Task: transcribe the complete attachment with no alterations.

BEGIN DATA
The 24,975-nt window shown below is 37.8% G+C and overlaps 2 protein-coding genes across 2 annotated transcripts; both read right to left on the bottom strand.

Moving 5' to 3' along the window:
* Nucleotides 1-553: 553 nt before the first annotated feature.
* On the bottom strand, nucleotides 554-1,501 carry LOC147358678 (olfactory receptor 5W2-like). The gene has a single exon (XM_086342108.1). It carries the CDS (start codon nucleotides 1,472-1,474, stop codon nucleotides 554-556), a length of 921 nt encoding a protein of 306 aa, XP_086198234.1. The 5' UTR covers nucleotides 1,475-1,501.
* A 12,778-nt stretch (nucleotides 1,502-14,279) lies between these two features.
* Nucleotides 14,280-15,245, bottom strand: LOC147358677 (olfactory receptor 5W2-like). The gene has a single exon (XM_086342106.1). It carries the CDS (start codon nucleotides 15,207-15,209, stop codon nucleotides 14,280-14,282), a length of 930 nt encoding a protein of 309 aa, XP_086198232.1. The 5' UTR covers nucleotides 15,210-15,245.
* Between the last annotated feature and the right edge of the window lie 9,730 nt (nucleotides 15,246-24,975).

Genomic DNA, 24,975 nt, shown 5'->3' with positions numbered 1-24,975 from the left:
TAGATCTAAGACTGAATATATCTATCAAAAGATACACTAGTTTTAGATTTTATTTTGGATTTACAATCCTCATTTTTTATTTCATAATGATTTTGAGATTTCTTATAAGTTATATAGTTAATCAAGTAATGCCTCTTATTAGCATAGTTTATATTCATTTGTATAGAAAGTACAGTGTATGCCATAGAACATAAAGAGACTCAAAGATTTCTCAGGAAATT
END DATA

The 24,975-nt window shown below is 37.8% G+C and overlaps 2 protein-coding genes across 2 annotated transcripts; both read right to left on the bottom strand.

Moving 5' to 3' along the window:
* Nucleotides 1-553: 553 nt before the first annotated feature.
* On the bottom strand, nucleotides 554-1,501 carry LOC147358678 (olfactory receptor 5W2-like). The gene has a single exon (XM_086342108.1). It carries the CDS (start codon nucleotides 1,472-1,474, stop codon nucleotides 554-556), a length of 921 nt encoding a protein of 306 aa, XP_086198234.1. The 5' UTR covers nucleotides 1,475-1,501.
* A 12,778-nt stretch (nucleotides 1,502-14,279) lies between these two features.
* Nucleotides 14,280-15,245, bottom strand: LOC147358677 (olfactory receptor 5W2-like). The gene has a single exon (XM_086342106.1). It carries the CDS (start codon nucleotides 15,207-15,209, stop codon nucleotides 14,280-14,282), a length of 930 nt encoding a protein of 309 aa, XP_086198232.1. The 5' UTR covers nucleotides 15,210-15,245.
* Between the last annotated feature and the right edge of the window lie 9,730 nt (nucleotides 15,246-24,975).

Genomic DNA, 24,975 nt, shown 5'->3' with positions numbered 1-24,975 from the left:
TAGATCTAAGACTGAATATATCTATCAAAAGATACACTAGTTTTAGATTTTATTTTGGATTTACAATCCTCATTTTTTATTTCATAATGATTTTGAGATTTCTTATAAGTTATATAGTTAATCAAGTAATGCCTCTTATTAGCATAGTTTATATTCATTTGTATAGAAAGTACAGTGTATGCCATAGAACATAAAGAGACTCAAAGATTTCTCAGGAAATT